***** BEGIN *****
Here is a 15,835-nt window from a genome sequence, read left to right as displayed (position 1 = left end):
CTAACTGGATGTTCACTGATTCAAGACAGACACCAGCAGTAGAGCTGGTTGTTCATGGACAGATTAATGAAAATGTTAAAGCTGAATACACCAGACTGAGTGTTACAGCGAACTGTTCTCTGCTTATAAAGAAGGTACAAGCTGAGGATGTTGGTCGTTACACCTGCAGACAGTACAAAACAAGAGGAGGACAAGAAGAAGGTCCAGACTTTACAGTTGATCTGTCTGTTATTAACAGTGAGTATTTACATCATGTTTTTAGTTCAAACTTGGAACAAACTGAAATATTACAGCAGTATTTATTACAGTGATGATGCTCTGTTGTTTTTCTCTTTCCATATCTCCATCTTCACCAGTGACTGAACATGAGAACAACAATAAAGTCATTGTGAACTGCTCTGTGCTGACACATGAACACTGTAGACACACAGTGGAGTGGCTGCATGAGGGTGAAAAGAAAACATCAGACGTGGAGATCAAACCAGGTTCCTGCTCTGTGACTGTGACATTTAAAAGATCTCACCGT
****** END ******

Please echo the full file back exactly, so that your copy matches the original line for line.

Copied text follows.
Here is a 15,835-nt window from a genome sequence, read left to right as displayed (position 1 = left end):
CTAACTGGATGTTCACTGATTCAAGACAGACACCAGCAGTAGAGCTGGTTGTTCATGGACAGATTAATGAAAATGTTAAAGCTGAATACACCAGACTGAGTGTTACAGCGAACTGTTCTCTGCTTATAAAGAAGGTACAAGCTGAGGATGTTGGTCGTTACACCTGCAGACAGTACAAAACAAGAGGAGGACAAGAAGAAGGTCCAGACTTTACAGTTGATCTGTCTGTTATTAACAGTGAGTATTTACATCATGTTTTTAGTTCAAACTTGGAACAAACTGAAATATTACAGCAGTATTTATTACAGTGATGATGCTCTGTTGTTTTTCTCTTTCCATATCTCCATCTTCACCAGTGACTGAACATGAGAACAACAATAAAGTCATTGTGAACTGCTCTGTGCTGACACATGAACACTGTAGACACACAGTGGAGTGGCTGCATGAGGGTGAAAAGAAAACATCAGACGTGGAGATCAAACCAGGTTCCTGCTCTGTGACTGTGACATTTAAAAGATCTCACCGT